Valentine’s Day, perhaps more than any other holiday (except Poetry at Work Day), seems to make poets of everyone. Well, to say “everyone” is overstating the matter. But Valentine’s Day certainly makes poets of the masses. I don’t see many anthologies or chapbooks or even Twitter teeming with Groundhog Day poems, for instance, though such an observance is a perfect occasion for poetry.
A crowd of long faces hung
over shadows in Punxsutawney
tells the critter to burrow
hog the sunlight
no more, they say.
Of your unseasonably
we’ve had our fill.
But no, it’s Valentine’s Day that summons would-be poets, offering up an unending stream of poems to woo a lover, or a potential. As much as the folks in Punxsutawney have had enough of Phil, their beloved groundhog, the Internet also has its fill of Reddit boards and discussion posts asking readers to submit their favorite Roses are red poems, and in so doing open a floodgate of phrases rhyming with Violets are blue that range from clever and whimsical to well, tragic in their unintended blunt-force impact on language.
The best known version of the poem, which seemed to enjoy a heyday in junior high school yearbooks a few decades back, is
Roses are red
Violets are blue
Sugar is sweet
And so are you.
Now, if you do that Internet search you might find those last lines replaced with anything from a cheap pick-up line to an off-kilter stand-alone word like “microwave.” But to find the best Roses are red love poem, one needn’t look that far, at least in the way that the 16th century seems like just yesterday. The first version of this sentimental poem was written by Sir Edmund Spenser as a portion of verse from his epic poem The Faerie Queene, written about Queen Elizabeth I in 1590.
But wondrously they were begot, and bred
Through influence of th’heauens fruitfull ray,
As it in antique bookes is mentioned.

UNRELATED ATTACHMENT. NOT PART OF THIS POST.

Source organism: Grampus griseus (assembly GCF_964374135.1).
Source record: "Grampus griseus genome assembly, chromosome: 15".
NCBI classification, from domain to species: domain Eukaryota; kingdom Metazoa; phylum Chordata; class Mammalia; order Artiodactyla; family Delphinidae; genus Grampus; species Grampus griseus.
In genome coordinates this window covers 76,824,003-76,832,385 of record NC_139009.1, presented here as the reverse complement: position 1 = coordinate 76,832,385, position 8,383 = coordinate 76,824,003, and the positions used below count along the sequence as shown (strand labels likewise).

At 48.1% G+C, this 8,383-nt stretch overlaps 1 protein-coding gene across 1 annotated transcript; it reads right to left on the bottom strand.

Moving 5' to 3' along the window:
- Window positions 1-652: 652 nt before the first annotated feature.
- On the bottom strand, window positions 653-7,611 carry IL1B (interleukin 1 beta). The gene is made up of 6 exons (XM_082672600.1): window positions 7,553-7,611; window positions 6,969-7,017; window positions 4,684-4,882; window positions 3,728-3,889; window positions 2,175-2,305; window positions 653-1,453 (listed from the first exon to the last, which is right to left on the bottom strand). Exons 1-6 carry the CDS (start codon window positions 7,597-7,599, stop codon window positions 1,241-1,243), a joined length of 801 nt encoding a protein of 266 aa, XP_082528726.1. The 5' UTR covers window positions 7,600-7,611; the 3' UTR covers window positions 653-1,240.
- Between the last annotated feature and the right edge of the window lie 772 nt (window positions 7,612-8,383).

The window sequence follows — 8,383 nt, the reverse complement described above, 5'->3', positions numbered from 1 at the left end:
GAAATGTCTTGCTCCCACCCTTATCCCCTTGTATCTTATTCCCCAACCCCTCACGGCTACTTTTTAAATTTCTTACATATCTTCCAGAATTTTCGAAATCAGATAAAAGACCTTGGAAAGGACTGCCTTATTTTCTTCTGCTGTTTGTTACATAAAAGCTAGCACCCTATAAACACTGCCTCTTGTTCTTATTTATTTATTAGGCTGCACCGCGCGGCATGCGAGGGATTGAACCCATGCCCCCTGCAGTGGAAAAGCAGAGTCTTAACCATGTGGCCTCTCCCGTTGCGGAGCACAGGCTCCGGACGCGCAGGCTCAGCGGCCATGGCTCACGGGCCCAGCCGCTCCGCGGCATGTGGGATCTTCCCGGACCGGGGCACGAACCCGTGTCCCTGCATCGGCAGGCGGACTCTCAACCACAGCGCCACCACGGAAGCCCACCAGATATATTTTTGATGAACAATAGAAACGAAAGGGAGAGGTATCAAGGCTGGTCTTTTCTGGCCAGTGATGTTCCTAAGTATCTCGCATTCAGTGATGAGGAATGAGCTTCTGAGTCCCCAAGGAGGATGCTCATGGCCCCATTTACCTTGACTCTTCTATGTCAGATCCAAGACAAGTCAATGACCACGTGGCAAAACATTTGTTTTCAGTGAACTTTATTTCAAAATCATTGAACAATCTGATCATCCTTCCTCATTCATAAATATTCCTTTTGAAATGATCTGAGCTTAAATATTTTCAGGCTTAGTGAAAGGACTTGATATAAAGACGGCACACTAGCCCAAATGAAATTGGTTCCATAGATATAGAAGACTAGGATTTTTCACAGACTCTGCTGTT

It was vpon a Sommers shynie day,
When Titan faire his beames did display,
In a fresh fountaine, farre from all mens vew,
She bath’d her brest, the boyling heat t’allay;
She bath’d with roses red, and violets blew,
And all the sweetest flowres, that in the forrest grew.
It’s no racier than some of those poems on Reddit, but I think the junior high kids would have gotten the giggles over talk of brests and faeries and the nakedness that follows this verse in the full text. And maybe I’m snickering a little too at the irony of the poem next appearing in 1866 in Gammer Gurton’s Garland, or, The Nursery Parnassus: a choice collection of pretty songs and verses for the amusement of all little good children who can neither read nor run (never let it be said that catchy subtitles are a modern invention):
The rose is red, the violet’s blue,
The honey’s sweet, and so are you.
Thou art my love, and I am thine ;
I drew thee to my Valentine :
The lot was cast, and then I drew,
And fortune said it should be you.
Spenser’s lines have surely been transformed over time; perhaps it could be said that they have mutated. But today, we have an opportunity to restore them to their former shynie glory.
Write a poem using Roses are red / Violets are blue and take it to the next level. Maybe you reimagine the wording or sentiment, or make surprising alterations to the colors or flowers. Perhaps you can lift it out of its sugary sweetness and give it a more nourishing structure. Consider using the lines, or an alternate version of them, in a sonnet, a villanelle or a sestina. Share your poems with us in the comment box. Maybe you’ll even find a groundhog in the lines.
Photo by Clare Bell, Creative Commons license via Flickr. Post by Will Willingham.
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